LATE payments from suppliers totalling £266bn are straining UK small- and medium-sized enterprises (SMEs)’ ability to grow and create up to 3.4 million new jobs, new research suggests.
15 per cent of the SME sector’s average annual turnover is stuck in the payment chain, according to a survey of over 1,000 firms commissioned by supply chain finance provider Crossflow Payments and conducted by YouGov.
More than half of SMEs affected by delays said that they had to wait for 10 or more days after the deadline to receive payment.
The heavy burden is standing in the way of job creation, with 63 per cent of respondents who would use the missing working capital to expand their team saying they would hire up to five new staff members.
Over one in five businesses would increase marketing and sales budgets, while a similar number said they would boost the salaries of their existing staff.
The study also highlighted that one in 10 businesses have suffered further credit pains after the EU referendum, experiencing a deterioration of payment terms since the landmark vote.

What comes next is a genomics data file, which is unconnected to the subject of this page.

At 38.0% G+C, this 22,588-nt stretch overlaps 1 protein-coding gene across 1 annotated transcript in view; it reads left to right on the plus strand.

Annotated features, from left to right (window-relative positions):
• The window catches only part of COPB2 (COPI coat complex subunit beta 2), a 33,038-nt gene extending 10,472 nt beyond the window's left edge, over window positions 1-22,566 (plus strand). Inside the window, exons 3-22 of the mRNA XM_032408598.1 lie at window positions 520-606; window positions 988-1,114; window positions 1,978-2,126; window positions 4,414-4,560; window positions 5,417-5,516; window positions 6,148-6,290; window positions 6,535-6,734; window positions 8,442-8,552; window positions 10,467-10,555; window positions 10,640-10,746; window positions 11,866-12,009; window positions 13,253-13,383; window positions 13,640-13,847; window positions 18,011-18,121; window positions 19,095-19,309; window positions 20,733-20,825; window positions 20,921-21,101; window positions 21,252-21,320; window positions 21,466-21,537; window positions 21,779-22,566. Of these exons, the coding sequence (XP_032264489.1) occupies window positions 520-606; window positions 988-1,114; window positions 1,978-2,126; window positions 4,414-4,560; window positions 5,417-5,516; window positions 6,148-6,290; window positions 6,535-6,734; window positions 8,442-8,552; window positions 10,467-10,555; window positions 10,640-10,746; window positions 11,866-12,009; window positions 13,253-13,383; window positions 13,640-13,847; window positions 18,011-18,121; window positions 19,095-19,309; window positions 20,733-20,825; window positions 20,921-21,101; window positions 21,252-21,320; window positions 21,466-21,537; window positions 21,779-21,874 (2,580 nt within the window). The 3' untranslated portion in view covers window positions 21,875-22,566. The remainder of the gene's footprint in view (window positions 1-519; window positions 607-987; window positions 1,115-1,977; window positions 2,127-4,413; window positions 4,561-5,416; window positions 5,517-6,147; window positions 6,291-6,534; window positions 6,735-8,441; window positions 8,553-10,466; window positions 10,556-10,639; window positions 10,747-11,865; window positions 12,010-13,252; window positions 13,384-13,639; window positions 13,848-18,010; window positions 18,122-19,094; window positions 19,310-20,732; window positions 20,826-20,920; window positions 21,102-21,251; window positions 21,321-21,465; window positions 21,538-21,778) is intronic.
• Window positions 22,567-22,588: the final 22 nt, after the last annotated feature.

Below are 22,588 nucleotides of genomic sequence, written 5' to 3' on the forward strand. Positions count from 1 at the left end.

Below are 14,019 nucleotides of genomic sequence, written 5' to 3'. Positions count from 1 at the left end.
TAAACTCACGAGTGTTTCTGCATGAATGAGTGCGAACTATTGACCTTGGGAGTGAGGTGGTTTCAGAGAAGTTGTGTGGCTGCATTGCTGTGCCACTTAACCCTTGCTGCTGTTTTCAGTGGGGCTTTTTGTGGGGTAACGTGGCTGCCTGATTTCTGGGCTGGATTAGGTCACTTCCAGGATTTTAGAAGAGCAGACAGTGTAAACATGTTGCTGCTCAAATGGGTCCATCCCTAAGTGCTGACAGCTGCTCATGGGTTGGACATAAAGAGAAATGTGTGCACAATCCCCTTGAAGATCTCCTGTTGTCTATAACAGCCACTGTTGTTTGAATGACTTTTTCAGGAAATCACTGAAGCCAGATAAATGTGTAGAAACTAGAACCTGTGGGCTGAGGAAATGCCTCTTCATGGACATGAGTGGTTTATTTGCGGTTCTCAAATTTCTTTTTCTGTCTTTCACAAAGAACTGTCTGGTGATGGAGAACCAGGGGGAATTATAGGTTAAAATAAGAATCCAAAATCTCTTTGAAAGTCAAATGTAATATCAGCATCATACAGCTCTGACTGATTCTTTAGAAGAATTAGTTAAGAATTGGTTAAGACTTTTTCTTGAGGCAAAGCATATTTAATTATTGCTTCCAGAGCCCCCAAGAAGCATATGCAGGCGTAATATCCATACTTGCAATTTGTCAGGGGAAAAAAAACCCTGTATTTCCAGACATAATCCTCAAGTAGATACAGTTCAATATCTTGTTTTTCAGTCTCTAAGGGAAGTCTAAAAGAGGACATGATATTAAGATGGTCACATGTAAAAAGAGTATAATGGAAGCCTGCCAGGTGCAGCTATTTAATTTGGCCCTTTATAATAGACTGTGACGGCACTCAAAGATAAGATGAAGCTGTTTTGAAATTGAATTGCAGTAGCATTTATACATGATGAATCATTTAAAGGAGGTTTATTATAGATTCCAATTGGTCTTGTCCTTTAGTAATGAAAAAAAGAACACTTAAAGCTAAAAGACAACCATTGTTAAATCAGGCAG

And 31 per cent of firms are worried about the potential impact of Brexit negotiations on their business over the next 12 months, while one in five stress about currency fluctuations.
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“Brexit is increasing the issue of late payments and reducing investment by SMEs at a time when the UK faces economic uncertainty,” said Crossflow Payments’s chief executive Tony Duggan.
“Delays in receiving payment promptly from customers is acting as handbrake on SMEs, preventing them from making key investment decisions for the future and ultimately stunting growth. In 2017, it should no longer be the case that businesses face such hurdles.
“Squaring the circle of working capital needs of corporates, and their suppliers, will be an increasingly important lever as business works through Brexit.”